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The Iron Giant

Animation and Science Fiction & Fantasy movie directed by Brad Bird

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Detestably unappreciated; a classic all the way.

  • Dec 22, 2000
  • by
The Iron Giant choked in the box office, buried under a deluge of flashy films, all of which suffered from a serious dearth of heart and soul. It didn't help that the advertising campaign was painfully bad, embedding a pretense of "crappy kids' movie." And, of course, the animated motion picture genre is decidedly handcuffed by Disney, and any non-Disney flick is sure to elicit cynicism from the kids (the prime demographic for a movie like this).

But forget all that...The Iron Giant is a fine movie. Actually, I would go as far as to say it's the best animated movie I've ever seen.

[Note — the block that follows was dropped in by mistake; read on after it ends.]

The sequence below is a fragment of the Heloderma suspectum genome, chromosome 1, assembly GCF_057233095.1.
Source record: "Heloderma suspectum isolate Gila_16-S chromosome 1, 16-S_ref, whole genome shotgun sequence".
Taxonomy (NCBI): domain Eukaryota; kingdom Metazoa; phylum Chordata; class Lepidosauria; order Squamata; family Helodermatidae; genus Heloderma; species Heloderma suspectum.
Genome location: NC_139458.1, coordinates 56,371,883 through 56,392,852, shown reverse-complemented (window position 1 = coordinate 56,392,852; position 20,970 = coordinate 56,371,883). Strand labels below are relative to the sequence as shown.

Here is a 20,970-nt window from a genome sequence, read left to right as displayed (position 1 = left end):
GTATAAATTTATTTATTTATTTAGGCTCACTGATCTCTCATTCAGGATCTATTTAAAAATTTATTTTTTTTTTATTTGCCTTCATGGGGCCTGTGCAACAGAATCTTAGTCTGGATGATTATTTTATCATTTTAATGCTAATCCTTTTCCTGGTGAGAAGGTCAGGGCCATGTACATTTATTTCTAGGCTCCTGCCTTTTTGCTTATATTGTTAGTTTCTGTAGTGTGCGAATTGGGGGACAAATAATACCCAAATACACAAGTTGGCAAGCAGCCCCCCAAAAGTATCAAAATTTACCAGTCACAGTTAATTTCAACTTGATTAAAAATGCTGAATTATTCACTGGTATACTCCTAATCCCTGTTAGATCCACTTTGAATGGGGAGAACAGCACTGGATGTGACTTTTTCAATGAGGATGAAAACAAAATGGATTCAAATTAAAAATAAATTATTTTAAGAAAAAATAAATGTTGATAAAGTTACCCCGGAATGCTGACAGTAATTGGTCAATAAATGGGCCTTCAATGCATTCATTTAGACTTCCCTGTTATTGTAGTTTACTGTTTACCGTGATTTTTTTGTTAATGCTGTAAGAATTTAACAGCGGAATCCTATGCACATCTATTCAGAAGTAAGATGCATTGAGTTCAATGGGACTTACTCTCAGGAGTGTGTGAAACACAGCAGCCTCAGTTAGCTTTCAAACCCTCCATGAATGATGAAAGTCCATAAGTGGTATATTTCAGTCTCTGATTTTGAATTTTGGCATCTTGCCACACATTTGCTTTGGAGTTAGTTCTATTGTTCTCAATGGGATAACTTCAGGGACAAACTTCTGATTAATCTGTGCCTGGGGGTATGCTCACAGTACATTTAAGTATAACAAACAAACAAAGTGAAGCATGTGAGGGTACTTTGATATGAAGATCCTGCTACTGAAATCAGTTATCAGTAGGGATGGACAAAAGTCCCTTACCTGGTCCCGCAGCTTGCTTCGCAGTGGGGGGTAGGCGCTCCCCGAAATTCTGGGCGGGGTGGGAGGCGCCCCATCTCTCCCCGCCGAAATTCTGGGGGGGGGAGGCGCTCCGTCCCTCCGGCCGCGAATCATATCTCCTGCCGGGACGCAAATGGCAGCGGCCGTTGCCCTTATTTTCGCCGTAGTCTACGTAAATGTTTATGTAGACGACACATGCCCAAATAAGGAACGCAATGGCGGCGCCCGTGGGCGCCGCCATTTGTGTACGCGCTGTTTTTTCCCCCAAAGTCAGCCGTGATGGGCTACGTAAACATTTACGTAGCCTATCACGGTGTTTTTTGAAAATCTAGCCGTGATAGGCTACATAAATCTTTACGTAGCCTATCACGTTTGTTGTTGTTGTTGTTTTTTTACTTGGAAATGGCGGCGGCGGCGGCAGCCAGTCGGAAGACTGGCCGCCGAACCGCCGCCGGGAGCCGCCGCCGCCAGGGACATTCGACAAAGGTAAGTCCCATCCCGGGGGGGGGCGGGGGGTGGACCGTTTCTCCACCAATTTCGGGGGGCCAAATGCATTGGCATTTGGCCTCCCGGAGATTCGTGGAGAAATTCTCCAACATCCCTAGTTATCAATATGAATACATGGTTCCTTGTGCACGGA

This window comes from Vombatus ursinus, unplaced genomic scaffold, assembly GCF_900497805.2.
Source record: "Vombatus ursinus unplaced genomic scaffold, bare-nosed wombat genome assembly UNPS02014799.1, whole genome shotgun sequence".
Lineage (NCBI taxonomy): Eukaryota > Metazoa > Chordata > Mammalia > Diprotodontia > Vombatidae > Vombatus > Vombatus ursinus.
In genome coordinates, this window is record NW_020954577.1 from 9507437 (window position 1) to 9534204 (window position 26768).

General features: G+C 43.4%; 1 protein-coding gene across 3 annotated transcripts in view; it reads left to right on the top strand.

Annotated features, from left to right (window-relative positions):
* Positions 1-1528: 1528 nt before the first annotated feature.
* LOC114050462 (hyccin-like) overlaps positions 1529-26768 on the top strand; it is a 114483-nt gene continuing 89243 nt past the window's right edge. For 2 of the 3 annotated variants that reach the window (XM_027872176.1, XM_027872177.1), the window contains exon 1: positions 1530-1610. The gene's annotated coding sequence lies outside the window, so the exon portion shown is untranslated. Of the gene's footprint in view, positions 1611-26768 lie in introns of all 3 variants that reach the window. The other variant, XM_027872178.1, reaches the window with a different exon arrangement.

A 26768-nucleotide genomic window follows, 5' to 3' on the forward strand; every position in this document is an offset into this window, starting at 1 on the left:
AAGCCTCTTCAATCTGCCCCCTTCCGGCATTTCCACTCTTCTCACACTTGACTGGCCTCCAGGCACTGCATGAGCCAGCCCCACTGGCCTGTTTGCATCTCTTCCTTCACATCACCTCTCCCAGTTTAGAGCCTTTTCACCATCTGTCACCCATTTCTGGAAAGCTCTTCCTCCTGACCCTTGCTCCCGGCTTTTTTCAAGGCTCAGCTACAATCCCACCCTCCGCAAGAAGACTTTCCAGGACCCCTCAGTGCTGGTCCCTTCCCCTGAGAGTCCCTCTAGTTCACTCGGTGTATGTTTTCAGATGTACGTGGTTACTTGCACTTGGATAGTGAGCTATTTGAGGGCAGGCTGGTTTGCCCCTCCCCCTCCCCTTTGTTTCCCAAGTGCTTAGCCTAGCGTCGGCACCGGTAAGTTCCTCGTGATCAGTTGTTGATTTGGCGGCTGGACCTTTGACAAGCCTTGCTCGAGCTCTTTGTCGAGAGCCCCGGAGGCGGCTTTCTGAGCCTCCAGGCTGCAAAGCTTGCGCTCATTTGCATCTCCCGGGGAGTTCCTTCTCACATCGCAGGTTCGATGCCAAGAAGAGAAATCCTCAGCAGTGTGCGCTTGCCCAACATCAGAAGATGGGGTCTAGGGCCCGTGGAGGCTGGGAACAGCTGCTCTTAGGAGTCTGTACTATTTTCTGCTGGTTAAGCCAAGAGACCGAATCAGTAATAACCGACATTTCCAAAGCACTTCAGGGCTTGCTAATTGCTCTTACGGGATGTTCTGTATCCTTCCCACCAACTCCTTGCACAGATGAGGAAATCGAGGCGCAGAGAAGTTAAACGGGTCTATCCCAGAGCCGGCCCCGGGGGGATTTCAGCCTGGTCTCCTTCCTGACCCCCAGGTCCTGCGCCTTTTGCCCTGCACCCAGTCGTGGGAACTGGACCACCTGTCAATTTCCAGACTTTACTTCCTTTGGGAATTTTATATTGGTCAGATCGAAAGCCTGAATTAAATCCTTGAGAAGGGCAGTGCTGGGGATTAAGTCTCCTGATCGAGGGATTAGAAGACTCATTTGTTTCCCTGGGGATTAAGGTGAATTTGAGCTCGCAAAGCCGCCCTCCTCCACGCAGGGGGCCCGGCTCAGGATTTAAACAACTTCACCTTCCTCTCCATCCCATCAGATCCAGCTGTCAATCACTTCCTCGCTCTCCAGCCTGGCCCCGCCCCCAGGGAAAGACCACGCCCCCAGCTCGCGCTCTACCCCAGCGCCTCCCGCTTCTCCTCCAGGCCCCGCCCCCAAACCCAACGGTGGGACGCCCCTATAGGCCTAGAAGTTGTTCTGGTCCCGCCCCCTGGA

Forget everything you've ever thought about animated films. Just for kids...bad script...juvenile humor...long, boring music numbers...talking animal sidekicks with lame one-liners... Forget it all. Instead of staying shackled to convention, The Iron Giant eschews all the faults associated with other animated films, and simply delivers a charming film that anyone can enjoy. Pardon the cliché, but in this case, it is absolutely true.

The Iron Giant's story is delightfully captivating in all its exquisitely crafted facets. The script is irresistible, tastefully witty, and profoundly moving. Time and time again, I marveled at how a single scene could be better than entire movies. The giant robot character is a stranger in a strange land, and his (mis)adventures with Hogarth (the young boy who befriends the robot) are accompanied with elegant humor, but sometimes the lighthearted moments relinquish themselves to emotionally-stirring segments. If the ending doesn't have you holding back tears, you simply aren't human. The iron giant himself succeeds in being the ideal non-human character with a very important human element, and that's one of the greatest merits of this movie's story.